Don't Apply for a Job Unless You Have These 3 Questions Sorted Out

  | Thea Millard


Ever since the first years of our life, we are faced with a seemingly harmless question – “what do you want to do when you’ll be a grown-up?” Still children, our minds drift off to a realm of endless possibilities. Superheroes, firemen or policemen are the usual answers for boys, while girls opt for doctor, teacher or other more mature positions.

However, our first innocent choices do not matter at all when compared to the simple process of instilling into our minds the necessity to have a role in society. Through our prime socializers, the family, we are taught that every member of our expanding community has a certain job ascribed. Teachers teach, policemen keep us safe, shopkeepers sell things, doctors make us better and so on.

This broken-down thought process does not occur to us even when we reach adulthood. Then, it is all about possibilities, education, prospected income and future opportunities. Most people discard personal wants and aspirations for the cold and hard reality of facts, usually limited to a CV and a job description. Others hope to achieve happiness in their activity. Society taught us that we need to have a role and that not having one is equal to failure. As such, we rush into activities which may not suit us at all. Before accepting or even applying for a job, you should figure out what your answers are for the following 3 questions.

1. Do I need this job or do I want it?

The difference between needing and wanting a job is paramount, but it escapes most people. A fact of life is that few, lucky individuals get to work in a field they love, with people they look up to, doing something they think is meaningful. Most of us, after a few weeks or months of searching and going to interviews, are ready to accept anything thrown at us by a possible employer.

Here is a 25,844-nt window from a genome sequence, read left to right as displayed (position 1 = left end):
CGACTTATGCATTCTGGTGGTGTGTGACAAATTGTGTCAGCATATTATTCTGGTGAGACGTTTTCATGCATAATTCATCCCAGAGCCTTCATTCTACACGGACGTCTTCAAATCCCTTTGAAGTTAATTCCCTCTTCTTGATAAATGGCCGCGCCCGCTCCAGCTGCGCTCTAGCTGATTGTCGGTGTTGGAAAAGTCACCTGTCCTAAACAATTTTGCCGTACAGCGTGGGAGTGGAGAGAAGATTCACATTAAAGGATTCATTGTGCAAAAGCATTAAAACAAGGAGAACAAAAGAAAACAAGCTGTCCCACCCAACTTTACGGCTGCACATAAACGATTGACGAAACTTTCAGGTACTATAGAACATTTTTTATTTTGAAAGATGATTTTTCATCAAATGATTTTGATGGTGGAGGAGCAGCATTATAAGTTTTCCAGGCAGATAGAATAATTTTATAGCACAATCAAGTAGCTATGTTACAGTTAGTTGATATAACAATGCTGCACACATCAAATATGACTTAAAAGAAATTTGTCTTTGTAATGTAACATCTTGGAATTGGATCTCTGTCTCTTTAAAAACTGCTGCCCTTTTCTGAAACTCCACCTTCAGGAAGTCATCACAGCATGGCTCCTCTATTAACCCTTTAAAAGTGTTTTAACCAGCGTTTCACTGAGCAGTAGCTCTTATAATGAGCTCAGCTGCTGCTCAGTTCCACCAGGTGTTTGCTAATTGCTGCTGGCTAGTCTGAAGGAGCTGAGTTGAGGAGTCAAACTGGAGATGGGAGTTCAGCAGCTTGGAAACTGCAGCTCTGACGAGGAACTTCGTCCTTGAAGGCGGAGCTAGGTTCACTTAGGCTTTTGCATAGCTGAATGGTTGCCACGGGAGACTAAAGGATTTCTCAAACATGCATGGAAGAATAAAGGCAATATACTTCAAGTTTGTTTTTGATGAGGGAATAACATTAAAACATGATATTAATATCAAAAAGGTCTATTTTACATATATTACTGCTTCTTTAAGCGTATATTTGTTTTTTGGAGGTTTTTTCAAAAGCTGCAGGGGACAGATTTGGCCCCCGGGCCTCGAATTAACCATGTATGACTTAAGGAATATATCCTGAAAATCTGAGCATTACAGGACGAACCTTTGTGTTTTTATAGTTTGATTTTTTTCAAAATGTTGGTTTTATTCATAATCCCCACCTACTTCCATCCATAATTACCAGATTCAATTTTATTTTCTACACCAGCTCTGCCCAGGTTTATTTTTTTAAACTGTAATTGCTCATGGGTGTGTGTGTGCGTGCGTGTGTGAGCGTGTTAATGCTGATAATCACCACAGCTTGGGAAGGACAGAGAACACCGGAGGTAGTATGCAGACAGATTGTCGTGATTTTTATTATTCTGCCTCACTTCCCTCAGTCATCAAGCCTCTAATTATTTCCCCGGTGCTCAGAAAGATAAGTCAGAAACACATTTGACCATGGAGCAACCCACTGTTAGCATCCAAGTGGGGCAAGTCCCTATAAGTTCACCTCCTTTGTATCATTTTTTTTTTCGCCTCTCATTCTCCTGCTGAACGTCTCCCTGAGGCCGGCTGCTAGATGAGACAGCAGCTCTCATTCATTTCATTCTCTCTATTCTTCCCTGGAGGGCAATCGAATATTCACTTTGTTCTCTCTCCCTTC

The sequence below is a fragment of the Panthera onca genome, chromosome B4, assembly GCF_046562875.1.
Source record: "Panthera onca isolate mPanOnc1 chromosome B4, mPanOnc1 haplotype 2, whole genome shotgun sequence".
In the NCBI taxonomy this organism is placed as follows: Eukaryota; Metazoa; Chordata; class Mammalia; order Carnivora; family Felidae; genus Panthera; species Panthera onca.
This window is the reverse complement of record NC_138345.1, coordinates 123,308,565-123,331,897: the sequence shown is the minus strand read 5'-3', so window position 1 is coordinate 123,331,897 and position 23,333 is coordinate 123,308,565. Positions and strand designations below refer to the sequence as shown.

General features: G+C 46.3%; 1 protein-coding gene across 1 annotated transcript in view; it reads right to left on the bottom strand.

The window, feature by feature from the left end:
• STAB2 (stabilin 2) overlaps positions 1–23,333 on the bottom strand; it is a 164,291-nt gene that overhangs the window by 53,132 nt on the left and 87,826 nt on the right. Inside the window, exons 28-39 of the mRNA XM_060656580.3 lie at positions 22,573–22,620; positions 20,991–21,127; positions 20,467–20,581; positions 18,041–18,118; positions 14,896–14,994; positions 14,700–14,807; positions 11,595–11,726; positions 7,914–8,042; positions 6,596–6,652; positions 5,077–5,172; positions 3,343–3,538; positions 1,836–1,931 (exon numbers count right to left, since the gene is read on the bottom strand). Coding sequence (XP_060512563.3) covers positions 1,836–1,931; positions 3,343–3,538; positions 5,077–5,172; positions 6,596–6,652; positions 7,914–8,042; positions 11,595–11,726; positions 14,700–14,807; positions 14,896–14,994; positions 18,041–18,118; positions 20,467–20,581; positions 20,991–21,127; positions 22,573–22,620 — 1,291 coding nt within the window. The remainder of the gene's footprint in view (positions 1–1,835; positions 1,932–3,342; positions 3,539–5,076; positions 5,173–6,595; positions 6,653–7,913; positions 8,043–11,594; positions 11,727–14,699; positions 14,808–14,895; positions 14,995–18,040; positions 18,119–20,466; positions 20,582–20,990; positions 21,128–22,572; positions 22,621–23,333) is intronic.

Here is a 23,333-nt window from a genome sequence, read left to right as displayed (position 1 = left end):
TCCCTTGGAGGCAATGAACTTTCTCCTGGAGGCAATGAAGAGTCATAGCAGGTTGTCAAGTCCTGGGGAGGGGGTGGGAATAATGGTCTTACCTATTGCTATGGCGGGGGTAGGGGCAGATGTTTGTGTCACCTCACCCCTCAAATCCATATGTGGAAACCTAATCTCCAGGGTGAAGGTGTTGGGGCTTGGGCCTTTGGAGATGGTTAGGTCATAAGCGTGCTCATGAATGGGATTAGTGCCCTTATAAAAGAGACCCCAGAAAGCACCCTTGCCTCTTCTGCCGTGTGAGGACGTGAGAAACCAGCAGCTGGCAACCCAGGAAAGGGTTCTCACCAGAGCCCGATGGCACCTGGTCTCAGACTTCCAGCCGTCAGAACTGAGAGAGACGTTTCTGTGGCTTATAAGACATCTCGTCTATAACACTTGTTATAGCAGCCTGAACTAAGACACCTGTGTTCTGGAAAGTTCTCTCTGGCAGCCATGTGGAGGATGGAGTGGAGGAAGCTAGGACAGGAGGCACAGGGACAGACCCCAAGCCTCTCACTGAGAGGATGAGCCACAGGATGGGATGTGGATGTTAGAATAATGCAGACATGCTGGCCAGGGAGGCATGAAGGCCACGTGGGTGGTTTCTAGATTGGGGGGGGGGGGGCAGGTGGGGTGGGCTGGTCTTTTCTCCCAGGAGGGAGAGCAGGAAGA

We start to imagine the benefits of a safe paycheck and of working for that particular firm. The next step is worrying about a career path, qualifications and duties, office relations, workload and schedule. We put in balance the pros and the cons, breaking our lives down into income and expenses, paychecks and bills, hours spent working and time we can save for family.

However, these considerations miss the main point – do I need this job or do I want it? If I merely need it, it means the job is not in any way related to something I would love to do for the rest of my life. Doing it would be driven by needs, the time doing it – joyless. Conversely, if I want the job, I will be willing to give up several benefits just for the sake of doing it, because it is something I love. The difference between the two could not be greater and you should answer this question before applying for any job.

2. Where will I be in 5 years?

Usually a favorite of interviewers, finding the answer to this question is a prime indicator of whether you should apply for a job or not. Working for 5 full years in a company means giving years of your active life to the assigned goal of the firm.

Aside from the time you will be losing personally, with important family events missed due to pressing deadlines or meetings that lasted more than expected, you need to consider your career path as well. A high-paying, dead-end job may seem undesirable despite its initial offerings.

Signing up for a job is a commitment that almost every morning, you will be waking up earlier than you would wish only to dedicate most of your day to a goal. For that reason, it should be a goal you believe in personally.

3. Does the workplace culture suit me?

Employers usually stress the salary and other elements of a job, but other dimensions of working at a company are just as important for your level of happiness. Workplace culture is one of these factors.

A healthy and pleasant work environment can boost employee happiness and productivity, compensating for other downsides such as late hours. Conversely, an insecure leader who fuels animosities and pressures his team can make the paycheck seem not worth the stress.

The identification of the workplace culture can be tricky. Most bosses don’t pay any mind to such HR-sounding terms and so they do not strive to improve it. Some offices naturally have a good culture of cooperation and understanding while others are hard to bear, much less work in. Your ability to deal with both situations should be a factor when making the decision to apply for a job.

After answering these 3 questions, you can confidently send your resume for the position you desire. Not only have you found a role in society, but it is one that suits you professionally, personally and mentally.

Author's Bio: Thea Millard is a woman with a great passion for Digital Marketing, Branding and Business Management. As a Career Counselor, she provides vital advice, information and feedback to people who need a job that suits them or suits them better. Being an enthusiast for Digital Analytics, Thea constantly keeps an eye on the Google Analytics official blog and Avinash Kaushik’s Occam’s Razor, those being just the websites she visits on a daily basis.

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